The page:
in a few years he may find that he has a great “What! is she a female philosopher ?" asked deal to do to procure a subsistence, as the Howard, rather aghast at the idea.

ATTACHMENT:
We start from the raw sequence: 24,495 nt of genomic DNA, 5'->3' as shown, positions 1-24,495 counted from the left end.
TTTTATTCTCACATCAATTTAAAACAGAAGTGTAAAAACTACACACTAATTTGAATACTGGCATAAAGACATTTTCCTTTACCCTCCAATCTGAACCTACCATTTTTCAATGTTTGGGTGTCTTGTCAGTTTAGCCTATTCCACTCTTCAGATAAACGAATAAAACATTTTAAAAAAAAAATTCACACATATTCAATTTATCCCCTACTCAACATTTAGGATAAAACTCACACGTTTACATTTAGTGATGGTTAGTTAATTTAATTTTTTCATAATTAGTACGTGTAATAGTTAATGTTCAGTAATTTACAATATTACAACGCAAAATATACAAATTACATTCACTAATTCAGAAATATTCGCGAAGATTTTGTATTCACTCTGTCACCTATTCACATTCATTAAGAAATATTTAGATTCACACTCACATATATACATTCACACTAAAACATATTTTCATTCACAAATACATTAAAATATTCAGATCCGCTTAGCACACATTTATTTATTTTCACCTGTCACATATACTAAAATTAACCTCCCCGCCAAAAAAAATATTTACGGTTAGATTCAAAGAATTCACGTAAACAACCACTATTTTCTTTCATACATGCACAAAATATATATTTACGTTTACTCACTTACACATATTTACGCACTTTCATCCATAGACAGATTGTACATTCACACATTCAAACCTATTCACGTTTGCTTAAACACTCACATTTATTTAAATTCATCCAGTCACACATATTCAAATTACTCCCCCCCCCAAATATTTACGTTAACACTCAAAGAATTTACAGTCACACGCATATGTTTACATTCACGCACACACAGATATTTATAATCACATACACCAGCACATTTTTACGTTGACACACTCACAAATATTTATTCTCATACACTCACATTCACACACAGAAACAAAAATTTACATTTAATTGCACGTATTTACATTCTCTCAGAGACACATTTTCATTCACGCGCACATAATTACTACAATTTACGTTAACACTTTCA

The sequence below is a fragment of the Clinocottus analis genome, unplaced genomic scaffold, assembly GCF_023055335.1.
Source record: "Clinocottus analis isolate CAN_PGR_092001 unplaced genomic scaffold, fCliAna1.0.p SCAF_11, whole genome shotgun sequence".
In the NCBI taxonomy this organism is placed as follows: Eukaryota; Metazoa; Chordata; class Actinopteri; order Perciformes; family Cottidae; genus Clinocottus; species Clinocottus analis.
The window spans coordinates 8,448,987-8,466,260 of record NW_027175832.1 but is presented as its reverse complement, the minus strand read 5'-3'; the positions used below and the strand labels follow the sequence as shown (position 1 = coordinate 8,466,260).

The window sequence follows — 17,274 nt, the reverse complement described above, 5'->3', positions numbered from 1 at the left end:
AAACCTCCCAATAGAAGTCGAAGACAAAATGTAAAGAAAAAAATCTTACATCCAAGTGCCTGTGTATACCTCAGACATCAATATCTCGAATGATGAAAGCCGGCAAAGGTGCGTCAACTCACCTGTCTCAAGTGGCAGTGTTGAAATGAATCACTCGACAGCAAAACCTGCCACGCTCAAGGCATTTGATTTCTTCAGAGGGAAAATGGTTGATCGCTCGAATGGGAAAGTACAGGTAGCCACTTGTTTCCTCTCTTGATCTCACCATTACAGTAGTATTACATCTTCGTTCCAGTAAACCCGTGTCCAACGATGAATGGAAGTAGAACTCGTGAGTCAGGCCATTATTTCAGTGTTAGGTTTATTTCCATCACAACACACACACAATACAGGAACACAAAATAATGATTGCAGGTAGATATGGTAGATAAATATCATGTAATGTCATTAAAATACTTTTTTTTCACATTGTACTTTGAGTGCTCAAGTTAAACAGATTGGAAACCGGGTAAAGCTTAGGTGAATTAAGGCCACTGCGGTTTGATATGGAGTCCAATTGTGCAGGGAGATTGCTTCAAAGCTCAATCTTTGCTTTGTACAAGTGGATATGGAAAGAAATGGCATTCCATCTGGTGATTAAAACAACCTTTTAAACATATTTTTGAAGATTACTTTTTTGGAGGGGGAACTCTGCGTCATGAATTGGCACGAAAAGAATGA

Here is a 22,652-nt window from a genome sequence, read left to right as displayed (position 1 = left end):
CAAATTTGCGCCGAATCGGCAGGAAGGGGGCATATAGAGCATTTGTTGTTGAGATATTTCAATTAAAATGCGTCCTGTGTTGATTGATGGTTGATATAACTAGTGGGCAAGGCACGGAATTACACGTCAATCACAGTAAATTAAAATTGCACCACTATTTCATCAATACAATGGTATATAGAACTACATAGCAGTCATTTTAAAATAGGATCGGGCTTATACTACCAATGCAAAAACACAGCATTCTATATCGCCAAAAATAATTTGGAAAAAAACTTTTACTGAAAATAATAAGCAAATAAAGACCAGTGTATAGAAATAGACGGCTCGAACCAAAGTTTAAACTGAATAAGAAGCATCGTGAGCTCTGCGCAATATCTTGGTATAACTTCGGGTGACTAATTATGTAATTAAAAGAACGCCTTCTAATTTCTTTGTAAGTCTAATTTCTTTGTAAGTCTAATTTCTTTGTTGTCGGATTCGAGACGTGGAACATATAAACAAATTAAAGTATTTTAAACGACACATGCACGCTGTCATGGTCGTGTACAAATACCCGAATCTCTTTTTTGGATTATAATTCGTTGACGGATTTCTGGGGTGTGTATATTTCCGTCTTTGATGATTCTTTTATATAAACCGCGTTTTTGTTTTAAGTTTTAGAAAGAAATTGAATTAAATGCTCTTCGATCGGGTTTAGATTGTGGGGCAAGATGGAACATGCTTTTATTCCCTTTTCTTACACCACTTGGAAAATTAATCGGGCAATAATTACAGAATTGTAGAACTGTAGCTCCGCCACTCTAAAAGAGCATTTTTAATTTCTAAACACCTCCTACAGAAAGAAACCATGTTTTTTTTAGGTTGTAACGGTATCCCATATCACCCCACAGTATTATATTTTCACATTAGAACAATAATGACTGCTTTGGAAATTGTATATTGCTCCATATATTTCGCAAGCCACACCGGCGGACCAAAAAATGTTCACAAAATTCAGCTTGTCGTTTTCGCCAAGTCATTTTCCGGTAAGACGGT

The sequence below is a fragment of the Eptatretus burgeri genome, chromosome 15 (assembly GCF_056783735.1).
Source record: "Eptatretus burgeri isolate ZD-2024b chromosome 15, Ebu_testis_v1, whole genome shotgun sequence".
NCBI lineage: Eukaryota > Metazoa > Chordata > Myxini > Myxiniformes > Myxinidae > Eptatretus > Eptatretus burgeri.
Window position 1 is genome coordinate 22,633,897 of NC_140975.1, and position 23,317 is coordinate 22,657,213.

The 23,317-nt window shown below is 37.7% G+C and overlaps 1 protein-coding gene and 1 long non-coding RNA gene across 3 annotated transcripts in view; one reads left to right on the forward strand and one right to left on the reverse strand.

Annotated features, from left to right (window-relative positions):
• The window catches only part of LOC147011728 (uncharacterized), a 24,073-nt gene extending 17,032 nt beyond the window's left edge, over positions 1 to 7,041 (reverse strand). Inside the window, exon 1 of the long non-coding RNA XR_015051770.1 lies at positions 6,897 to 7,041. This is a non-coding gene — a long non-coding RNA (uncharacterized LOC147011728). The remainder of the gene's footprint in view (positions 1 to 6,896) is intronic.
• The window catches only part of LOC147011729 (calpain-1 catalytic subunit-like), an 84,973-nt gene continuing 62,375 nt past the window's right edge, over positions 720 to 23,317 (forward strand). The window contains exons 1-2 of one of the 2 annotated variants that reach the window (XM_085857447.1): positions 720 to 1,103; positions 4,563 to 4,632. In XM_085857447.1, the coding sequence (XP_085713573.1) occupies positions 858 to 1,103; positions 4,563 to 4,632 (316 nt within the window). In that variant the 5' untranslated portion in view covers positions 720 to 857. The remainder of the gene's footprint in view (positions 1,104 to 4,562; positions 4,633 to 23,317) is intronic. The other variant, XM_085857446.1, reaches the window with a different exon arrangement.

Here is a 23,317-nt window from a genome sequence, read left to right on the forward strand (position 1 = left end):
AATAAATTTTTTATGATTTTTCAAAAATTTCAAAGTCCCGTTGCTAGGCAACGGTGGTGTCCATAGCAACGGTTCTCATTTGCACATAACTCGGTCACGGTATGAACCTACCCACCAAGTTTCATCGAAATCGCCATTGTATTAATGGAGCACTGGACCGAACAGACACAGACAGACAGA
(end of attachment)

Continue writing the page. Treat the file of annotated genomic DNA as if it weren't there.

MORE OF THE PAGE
family are going to ruin as fast as they can. "You may call her what you will--an en- But I think I have had a pretty good specimen chantress, or anything else. She is a sort of of your aristocracy. Were I to give my views favorite everywhere; humph! yes, there's no on the subject, and point out whom I consider denying that; though I can't for the life of me the real aristocracy, the nobles of the land, you see what the fashionables can find in a poor would only laugh at my odd notions, so I think dependant so very charming. Some say she's we had better obey the summons from that a natural daughter of the old Colonel; and dinner-bell, and enjoy the society of your three faith, with some reason, for she looks like him. graces." Others that she is a destitute orphan, that in “Paint their portraits if you are able, and the proud family of the Stanbrooks, supplies study their characters at your leisure. The the place of half servant, half companion to two minors are at your service, but I intend to the aristocratic girls. Cornelia can't bear her, monopolize the belle myself; so beware of inbut Laura, being somewhat of a dunce, is glad terference, or expect a challenge." to make use of Inez's wit to get out of her love Mr. Augustus Beaumont was the son of a scrapes. However, Miss Inez Laurence, with New-York Millionaire. One of the many who all her wit and learning, is hardly considered by dint of hard labor, considerable tact and one of the aristocracy."